Where workers can walk – without leaving their workstations
'Treadmill desks,' company-sponsored or home-built, energize the desk-bound.
(Page 2 of 2)
Other desk-bound workers have gone the build-it-yourself route. After hearing about Levine's studies, Shimon Rura, a freelance software developer in Somerville, Mass., constructed a treadmill desk in his home office last year. He walks barefoot (see photo), checking his e-mail and chatting on the phone throughout the day. His preferred pace and duration: 1-1/2 m.p.h. for six to eight hours each day. His motivation: simple. "I felt I really wasn't getting enough exercise," Mr. Rura says.Skip to next paragraph
Subscribe Today to the Monitor
After leaving a job as a floor trader in Chicago, Mr. Buster had gained 25 pounds while sitting at a desk at home. And after working at his makeshift treadmill desk for four months, Buster found he had lost 20 pounds walking 0.7 m.p.h. for about seven hours each day.
His computer monitor is equipped with a virtual map of the United States on which he can overlay the path of his perambulating, in a kind of virtual walking tour of the Lower 48.
"What I find so amazing is how far you can walk in a normal business day while you would otherwise be sitting at your desk," he says – while walking at his desk.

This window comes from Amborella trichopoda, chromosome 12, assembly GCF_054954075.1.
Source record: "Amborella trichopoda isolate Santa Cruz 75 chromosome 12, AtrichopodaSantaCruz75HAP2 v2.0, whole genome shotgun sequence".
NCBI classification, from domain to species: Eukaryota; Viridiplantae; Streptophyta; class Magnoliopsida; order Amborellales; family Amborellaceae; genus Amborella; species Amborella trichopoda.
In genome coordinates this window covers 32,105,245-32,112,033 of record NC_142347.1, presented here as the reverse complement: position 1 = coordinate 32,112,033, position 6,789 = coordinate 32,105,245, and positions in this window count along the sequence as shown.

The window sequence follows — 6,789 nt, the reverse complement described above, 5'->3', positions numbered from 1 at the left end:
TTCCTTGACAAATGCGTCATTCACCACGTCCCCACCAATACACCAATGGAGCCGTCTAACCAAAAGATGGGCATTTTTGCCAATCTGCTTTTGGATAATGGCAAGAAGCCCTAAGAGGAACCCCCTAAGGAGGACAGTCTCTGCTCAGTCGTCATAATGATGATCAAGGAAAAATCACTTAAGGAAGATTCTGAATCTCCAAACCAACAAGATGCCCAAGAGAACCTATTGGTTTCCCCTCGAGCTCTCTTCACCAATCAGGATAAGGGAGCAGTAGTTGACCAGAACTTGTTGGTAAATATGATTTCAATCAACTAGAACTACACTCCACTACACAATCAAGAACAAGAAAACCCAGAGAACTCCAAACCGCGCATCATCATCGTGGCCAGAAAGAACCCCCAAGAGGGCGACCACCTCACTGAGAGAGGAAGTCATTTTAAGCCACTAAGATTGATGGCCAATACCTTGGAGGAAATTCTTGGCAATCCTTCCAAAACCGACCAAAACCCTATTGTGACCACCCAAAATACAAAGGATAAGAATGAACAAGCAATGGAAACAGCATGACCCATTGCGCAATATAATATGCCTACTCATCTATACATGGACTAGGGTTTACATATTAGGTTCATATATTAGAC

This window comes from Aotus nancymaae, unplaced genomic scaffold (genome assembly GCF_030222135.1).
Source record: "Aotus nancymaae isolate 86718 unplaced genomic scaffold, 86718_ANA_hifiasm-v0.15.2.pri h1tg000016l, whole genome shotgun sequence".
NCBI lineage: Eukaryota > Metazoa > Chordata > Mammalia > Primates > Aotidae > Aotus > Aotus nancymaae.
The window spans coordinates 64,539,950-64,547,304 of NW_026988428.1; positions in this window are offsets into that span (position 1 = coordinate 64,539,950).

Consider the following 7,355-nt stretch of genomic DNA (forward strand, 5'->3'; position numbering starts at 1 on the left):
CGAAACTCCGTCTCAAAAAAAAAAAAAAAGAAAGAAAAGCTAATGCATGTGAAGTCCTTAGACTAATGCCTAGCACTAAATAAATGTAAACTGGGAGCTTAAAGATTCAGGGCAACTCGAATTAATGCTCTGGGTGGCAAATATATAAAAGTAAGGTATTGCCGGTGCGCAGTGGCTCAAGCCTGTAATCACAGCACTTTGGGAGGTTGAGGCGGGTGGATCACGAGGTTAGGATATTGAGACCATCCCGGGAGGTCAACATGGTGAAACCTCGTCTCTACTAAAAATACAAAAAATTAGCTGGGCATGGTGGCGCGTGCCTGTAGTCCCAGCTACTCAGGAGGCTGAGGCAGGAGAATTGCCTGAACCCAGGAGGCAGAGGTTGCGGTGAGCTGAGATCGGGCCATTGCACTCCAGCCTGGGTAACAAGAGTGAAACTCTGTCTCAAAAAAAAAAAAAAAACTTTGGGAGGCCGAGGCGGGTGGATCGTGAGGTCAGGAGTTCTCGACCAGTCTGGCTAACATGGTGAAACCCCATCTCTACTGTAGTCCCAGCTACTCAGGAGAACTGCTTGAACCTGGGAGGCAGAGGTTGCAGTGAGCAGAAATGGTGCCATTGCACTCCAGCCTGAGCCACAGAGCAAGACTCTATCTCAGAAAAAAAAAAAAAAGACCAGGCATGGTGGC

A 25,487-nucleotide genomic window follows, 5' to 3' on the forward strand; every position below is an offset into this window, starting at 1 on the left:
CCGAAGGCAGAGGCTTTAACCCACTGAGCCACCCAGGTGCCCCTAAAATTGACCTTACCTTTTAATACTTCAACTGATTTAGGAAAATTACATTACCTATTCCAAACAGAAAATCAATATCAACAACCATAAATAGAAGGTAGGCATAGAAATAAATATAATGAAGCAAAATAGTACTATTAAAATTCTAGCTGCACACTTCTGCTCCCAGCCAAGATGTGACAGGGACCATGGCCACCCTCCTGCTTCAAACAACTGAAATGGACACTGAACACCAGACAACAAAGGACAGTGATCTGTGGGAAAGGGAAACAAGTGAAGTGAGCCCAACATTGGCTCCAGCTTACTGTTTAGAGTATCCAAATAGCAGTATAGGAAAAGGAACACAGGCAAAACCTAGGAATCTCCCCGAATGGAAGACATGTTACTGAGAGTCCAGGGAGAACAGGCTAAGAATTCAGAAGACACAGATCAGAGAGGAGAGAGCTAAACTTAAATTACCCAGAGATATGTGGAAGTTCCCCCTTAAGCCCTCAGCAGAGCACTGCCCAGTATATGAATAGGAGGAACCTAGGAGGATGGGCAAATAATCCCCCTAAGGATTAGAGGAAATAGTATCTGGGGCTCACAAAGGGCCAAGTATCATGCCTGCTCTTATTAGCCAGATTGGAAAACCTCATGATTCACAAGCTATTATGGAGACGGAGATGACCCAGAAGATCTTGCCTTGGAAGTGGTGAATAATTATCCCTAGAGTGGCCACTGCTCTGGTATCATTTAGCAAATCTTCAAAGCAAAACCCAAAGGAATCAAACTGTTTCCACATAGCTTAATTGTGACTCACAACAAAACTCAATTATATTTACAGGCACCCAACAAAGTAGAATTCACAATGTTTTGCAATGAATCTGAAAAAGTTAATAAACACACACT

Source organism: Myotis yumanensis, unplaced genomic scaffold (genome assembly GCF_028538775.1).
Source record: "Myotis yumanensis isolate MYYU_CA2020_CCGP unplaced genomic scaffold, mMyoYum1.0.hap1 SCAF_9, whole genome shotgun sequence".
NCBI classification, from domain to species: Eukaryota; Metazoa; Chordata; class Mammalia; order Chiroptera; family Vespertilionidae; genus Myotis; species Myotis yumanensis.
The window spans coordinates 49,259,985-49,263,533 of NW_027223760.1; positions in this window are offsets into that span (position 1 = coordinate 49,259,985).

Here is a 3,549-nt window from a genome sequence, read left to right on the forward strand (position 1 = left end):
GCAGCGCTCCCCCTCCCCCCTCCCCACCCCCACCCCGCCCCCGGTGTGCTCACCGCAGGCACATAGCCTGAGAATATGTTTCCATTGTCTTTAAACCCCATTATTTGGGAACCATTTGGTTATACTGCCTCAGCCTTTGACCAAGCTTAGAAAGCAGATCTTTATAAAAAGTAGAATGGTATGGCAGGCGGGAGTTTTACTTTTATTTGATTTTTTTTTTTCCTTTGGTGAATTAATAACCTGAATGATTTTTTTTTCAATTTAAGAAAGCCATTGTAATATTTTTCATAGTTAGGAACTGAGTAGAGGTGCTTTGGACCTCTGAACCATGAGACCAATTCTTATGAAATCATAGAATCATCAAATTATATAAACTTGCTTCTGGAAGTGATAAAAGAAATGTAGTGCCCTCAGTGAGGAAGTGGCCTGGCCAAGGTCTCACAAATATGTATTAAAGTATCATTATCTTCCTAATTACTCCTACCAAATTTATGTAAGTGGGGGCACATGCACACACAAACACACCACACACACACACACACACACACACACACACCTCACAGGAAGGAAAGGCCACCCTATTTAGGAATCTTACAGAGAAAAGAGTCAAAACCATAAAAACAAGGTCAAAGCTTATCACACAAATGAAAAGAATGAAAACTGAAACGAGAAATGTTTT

For people who don't have access to a treadmill, Levine suggests other NEAT activities, such as setting up walking meetings with co-workers, installing six-foot-long phone cords so employees can do some limited roaming while they talk, and meeting with co-workers for a walk or yoga class at the end of the day.
It's a workplace lifestyle with positive results, says Levine. The SALO Mayo Clinic study monitored 18 of the 45 participants for weight loss and found that after six months, participants had lost an average of 8.8 pounds. Levine is now conducting studies at 10 companies.
Participants have not only shed weight, he says, but most have also altered their workplace atmospheres.
"There's an energy," Levine says. "There's a zing that was palpable." The study, he says, also hinted at some increased productivity – and within the first three months of the study at SALO he even found that the firm's revenue increased by 10 percent.
Levine imagines a future office landscape "completely different from cube land." It starts with walking, he says, right through interactions of all kinds. The reward: a workplace where the energy flows.
"You want your children to be working in a space that's dynamic." he says. "[You] want people to be intellectually challenged rather than pinging e-mails."